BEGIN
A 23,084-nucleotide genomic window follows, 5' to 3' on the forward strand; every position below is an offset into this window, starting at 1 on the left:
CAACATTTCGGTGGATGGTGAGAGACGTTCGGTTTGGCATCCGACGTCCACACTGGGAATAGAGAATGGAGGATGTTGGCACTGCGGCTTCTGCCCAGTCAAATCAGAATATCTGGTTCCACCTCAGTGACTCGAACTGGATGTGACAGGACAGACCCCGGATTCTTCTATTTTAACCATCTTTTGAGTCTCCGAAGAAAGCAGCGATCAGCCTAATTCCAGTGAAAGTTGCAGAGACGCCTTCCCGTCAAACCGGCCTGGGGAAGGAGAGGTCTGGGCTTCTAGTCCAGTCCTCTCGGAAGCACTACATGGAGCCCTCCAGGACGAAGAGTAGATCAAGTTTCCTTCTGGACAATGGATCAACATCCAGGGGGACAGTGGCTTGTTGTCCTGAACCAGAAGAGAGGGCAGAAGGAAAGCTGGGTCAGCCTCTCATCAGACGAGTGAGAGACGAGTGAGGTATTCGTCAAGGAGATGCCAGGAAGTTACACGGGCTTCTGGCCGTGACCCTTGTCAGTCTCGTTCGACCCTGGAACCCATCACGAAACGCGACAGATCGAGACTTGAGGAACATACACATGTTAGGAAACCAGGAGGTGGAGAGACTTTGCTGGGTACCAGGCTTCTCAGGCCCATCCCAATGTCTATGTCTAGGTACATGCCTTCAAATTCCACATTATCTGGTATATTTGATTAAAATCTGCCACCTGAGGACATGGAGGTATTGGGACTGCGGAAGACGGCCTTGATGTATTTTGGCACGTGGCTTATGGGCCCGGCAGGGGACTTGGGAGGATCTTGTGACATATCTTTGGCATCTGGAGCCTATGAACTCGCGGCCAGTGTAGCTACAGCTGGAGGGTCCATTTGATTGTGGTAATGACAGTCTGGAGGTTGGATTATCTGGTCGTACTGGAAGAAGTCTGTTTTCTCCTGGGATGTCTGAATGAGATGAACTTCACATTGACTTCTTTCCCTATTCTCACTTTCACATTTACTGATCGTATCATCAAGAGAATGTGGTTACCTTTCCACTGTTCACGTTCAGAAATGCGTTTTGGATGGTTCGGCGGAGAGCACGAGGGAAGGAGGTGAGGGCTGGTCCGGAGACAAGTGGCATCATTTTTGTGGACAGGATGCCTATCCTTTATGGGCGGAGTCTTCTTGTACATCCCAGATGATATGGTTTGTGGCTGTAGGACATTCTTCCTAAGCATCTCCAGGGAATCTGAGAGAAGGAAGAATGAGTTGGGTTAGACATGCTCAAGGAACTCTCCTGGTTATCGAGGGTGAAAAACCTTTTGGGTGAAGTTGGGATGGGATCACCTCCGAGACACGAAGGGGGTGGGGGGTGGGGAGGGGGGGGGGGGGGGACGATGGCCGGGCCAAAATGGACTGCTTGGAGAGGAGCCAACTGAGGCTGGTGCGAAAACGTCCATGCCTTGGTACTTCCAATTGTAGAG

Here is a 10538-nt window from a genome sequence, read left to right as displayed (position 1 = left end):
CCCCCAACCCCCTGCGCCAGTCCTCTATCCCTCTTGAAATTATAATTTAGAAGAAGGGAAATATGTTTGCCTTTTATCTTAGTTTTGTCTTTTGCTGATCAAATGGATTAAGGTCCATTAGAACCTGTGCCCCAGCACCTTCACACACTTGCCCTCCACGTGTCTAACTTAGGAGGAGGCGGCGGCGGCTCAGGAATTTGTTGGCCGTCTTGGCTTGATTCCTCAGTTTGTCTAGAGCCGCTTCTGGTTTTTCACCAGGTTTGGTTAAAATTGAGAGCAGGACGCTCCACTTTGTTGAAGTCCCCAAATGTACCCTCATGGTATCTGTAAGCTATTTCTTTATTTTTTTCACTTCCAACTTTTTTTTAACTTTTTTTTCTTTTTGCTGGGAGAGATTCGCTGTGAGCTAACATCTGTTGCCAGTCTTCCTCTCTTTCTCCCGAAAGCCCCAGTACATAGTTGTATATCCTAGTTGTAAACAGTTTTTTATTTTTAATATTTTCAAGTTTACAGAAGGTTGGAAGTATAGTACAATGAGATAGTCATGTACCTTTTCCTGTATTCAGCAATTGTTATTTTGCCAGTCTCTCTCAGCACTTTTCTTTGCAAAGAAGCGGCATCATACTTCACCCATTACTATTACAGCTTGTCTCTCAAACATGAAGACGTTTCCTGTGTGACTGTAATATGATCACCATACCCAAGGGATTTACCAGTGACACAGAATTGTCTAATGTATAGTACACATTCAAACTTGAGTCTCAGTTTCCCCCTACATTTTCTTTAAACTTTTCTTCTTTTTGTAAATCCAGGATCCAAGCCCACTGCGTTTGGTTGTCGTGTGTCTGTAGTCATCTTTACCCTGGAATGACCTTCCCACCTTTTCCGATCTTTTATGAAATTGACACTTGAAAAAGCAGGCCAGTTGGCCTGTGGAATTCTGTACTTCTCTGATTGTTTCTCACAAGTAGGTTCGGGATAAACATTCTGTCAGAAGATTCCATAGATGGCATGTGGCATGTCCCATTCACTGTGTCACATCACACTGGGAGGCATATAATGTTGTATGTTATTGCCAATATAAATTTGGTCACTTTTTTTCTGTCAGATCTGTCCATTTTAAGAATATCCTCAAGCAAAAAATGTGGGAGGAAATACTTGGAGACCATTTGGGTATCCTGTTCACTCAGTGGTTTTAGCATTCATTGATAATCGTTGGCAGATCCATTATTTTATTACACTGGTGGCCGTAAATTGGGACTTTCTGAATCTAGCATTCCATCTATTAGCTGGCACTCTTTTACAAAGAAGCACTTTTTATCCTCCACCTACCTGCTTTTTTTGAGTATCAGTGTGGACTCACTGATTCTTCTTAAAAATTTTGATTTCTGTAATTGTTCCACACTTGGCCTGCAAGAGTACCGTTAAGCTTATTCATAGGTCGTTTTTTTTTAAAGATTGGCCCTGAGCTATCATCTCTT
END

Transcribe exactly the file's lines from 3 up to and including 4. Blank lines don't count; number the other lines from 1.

Here is a 10538-nt window from a genome sequence, read left to right as displayed (position 1 = left end):
CCCCCAACCCCCTGCGCCAGTCCTCTATCCCTCTTGAAATTATAATTTAGAAGAAGGGAAATATGTTTGCCTTTTATCTTAGTTTTGTCTTTTGCTGATCAAATGGATTAAGGTCCATTAGAACCTGTGCCCCAGCACCTTCACACACTTGCCCTCCACGTGTCTAACTTAGGAGGAGGCGGCGGCGGCTCAGGAATTTGTTGGCCGTCTTGGCTTGATTCCTCAGTTTGTCTAGAGCCGCTTCTGGTTTTTCACCAGGTTTGGTTAAAATTGAGAGCAGGACGCTCCACTTTGTTGAAGTCCCCAAATGTACCCTCATGGTATCTGTAAGCTATTTCTTTATTTTTTTCACTTCCAACTTTTTTTTAACTTTTTTTTCTTTTTGCTGGGAGAGATTCGCTGTGAGCTAACATCTGTTGCCAGTCTTCCTCTCTTTCTCCCGAAAGCCCCAGTACATAGTTGTATATCCTAGTTGTAAACAGTTTTTTATTTTTAATATTTTCAAGTTTACAGAAGGTTGGAAGTATAGTACAATGAGATAGTCATGTACCTTTTCCTGTATTCAGCAATTGTTATTTTGCCAGTCTCTCTCAGCACTTTTCTTTGCAAAGAAGCGGCATCATACTTCACCCATTACTATTACAGCTTGTCTCTCAAACATGAAGACGTTTCCTGTGTGACTGTAATATGATCACCATACCCAAGGGATTTACCAGTGACACAGAATTGTCTAATGTATAGTACACATTCAAACTTGAGTCTCAGTTTCCCCCTACATTTTCTTTAAACTTTTCTTCTTTTTGTAAATCCAGGATCCAAGCCCACTGCGTTTGGTTGTCGTGTGTCTGTAGTCATCTTTACCCTGGAATGACCTTCCCACCTTTTCCGATCTTTTATGAAATTGACACTTGAAAAAGCAGGCCAGTTGGCCTGTGGAATTCTGTACTTCTCTGATTGTTTCTCACAAGTAGGTTCGGGATAAACATTCTGTCAGAAGATTCCATAGATGGCATGTGGCATGTCCCATTCACTGTGTCACATCACACTGGGAGGCATATAATGTTGTATGTTATTGCCAATATAAATTTGGTCACTTTTTTTCTGTCAGATCTGTCCATTTTAAGAATATCCTCAAGCAAAAAATGTGGGAGGAAATACTTGGAGACCATTTGGGTATCCTGTTCACTCAGTGGTTTTAGCATTCATTGATAATCGTTGGCAGATCCATTATTTTATTACACTGGTGGCCGTAAATTGGGACTTTCTGAATCTAGCATTCCATCTATTAGCTGGCACTCTTTTACAAAGAAGCACTTTTTATCCTCCACCTACCTGCTTTTTTTGAGTATCAGTGTGGACTCACTGATTCTTCTTAAAAATTTTGATTTCTGTAATTGTTCCACACTTGGCCTGCAAGAGTACCGTTAAGCTTATTCATAGGTCGTTTTTTTTTAAAGATTGGCCCTGAGCTATCATCTCTT